The deer population is out of hand because we have taken away their habitat! That's the bottom line. We've fragmented what little bit of land that is left for the animals. It's no wonder that they are constantly being killed by our cars!
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Old 09-03-2010, 11:50 PM   #8
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The problem with the deer population is more a loss of higher order predators than habitat loss. All we have left to keep their numbers in check are cars, hunters, and DNR sharp shooters.
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Old 09-10-2010, 10:10 AM   #9
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Default To Hunt or Not to Hunt

To Hunt or Not to Hunt
The controversial costs of managing the deer population.
By Debra Siepmann
September 2, 2010

To Hunt or Not to Hunt - Brookfield, CT Patch
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Brookfield has joined the ranks of other states around the country and like-minded Connecticut communities that cull the over-populated deer herds by means of professional bow hunters. Wednesday night, members of the Brookfield Conversation Commission voted against hunting deer on the Erickson Farm property, located near Huckleberry Hill Elementary School (HHES), but gave their approval to allow hunters access from private property to abutting town open space on Isabels Way.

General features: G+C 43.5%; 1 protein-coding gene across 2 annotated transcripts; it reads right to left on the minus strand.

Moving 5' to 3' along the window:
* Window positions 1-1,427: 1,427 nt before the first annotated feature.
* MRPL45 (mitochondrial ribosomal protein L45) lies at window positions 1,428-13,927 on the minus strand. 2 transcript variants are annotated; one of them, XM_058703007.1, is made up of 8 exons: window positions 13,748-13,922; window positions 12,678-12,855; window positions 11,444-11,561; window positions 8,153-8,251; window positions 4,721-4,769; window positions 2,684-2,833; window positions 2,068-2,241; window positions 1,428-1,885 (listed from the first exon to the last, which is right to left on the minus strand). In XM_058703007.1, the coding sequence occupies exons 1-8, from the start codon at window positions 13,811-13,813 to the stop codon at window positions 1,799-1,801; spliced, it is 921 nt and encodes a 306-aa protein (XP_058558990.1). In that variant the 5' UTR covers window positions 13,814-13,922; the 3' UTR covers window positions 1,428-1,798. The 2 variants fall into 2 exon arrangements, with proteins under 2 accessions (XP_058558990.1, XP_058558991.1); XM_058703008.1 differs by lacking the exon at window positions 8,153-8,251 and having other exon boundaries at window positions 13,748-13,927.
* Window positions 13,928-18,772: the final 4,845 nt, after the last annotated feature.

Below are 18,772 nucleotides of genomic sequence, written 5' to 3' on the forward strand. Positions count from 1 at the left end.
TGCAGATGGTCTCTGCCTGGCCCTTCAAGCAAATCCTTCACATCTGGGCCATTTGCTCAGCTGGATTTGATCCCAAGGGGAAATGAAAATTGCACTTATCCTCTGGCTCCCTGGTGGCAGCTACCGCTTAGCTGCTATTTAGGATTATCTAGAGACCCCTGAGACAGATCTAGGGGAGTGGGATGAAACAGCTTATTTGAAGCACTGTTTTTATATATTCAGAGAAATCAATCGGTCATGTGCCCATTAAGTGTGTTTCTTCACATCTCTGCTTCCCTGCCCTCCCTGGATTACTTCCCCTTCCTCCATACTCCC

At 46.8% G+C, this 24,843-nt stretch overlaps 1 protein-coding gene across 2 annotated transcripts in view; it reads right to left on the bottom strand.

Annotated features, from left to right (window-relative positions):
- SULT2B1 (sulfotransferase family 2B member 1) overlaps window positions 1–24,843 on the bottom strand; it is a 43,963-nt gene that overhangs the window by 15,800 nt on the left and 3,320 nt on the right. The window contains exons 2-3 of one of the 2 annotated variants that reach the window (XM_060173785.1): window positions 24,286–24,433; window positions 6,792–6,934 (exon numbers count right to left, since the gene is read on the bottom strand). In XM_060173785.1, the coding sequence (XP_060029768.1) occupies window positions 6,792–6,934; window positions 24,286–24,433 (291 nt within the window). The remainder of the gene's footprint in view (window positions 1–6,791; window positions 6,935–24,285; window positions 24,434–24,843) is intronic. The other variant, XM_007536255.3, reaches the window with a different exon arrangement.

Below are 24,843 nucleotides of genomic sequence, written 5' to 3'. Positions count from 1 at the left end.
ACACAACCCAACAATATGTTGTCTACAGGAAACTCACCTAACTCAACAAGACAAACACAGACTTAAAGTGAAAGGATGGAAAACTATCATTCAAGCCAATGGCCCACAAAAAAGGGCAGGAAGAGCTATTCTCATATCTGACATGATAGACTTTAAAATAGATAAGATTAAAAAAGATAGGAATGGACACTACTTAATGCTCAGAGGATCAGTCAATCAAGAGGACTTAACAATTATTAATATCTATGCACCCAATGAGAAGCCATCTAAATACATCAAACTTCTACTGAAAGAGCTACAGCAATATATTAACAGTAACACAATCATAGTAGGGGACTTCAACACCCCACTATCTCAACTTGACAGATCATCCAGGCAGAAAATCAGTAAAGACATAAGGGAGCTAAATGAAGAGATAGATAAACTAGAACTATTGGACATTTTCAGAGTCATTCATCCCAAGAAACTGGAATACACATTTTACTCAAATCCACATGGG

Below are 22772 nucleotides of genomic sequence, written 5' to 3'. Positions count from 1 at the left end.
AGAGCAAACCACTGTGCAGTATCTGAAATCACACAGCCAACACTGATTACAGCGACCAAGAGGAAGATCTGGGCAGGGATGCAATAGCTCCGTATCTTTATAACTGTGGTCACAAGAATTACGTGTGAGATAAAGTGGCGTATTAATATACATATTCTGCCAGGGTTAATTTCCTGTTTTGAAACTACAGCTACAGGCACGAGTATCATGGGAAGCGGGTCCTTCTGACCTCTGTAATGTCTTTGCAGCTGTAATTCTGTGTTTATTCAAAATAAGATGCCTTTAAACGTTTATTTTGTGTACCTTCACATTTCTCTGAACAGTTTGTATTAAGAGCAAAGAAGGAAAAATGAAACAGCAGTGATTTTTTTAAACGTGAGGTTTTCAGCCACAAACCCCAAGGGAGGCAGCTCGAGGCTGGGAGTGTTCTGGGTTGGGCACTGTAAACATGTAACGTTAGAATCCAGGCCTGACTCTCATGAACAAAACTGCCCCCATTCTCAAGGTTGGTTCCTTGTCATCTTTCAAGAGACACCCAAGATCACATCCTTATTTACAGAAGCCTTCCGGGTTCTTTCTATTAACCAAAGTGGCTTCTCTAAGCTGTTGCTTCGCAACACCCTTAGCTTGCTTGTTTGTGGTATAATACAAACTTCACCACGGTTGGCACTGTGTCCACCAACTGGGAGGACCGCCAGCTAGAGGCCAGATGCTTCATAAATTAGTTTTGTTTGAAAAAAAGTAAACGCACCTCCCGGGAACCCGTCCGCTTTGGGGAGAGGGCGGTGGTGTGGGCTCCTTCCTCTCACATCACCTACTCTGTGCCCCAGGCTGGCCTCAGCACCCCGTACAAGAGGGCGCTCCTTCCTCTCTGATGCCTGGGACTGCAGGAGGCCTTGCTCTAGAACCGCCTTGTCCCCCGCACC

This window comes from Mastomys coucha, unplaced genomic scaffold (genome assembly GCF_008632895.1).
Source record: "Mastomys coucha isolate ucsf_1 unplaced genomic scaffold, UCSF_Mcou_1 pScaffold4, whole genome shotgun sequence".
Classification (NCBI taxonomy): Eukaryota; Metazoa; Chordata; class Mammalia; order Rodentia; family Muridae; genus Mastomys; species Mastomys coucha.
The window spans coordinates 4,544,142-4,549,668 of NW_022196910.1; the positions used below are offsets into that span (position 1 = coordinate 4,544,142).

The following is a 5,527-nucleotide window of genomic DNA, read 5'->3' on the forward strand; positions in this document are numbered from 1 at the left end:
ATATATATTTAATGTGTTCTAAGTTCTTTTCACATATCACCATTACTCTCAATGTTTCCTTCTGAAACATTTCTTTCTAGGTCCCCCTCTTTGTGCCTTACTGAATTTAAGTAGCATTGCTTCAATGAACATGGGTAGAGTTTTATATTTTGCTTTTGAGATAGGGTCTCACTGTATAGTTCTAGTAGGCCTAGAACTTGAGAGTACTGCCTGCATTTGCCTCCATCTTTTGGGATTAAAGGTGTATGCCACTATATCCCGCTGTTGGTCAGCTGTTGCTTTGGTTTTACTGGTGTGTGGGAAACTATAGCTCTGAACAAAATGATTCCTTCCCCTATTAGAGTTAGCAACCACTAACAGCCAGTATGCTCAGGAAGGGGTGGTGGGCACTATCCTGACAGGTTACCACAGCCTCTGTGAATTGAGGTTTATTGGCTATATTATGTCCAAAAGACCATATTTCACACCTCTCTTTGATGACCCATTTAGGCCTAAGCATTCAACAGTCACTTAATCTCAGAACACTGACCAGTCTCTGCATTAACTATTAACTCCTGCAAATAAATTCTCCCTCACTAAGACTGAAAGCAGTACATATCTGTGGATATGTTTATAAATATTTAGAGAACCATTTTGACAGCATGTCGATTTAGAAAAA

Accidents involving deer result in millions of dollars in damage to vehicles each year and tick-borne illnesses such as Lyme disease among humans and pets can cause life-long complications.

In the early 1900s the deer population in the United States was thought to be approximately 500,000, today that number is around 27 million. Herds were once kept in control by natural predators such as wolves and mountain lions, though many of those predators have rightly become scarce in heavily populated areas...
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Old 09-10-2010, 10:18 AM   #10
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The most invasive species on this planet is homo sapiens sapiens.

As the former foster parent of a coyote pup, I can testify that coyotes would not mind replacing cats and dogs as man's "best friend". They would not mind riding the wave of invasion at all.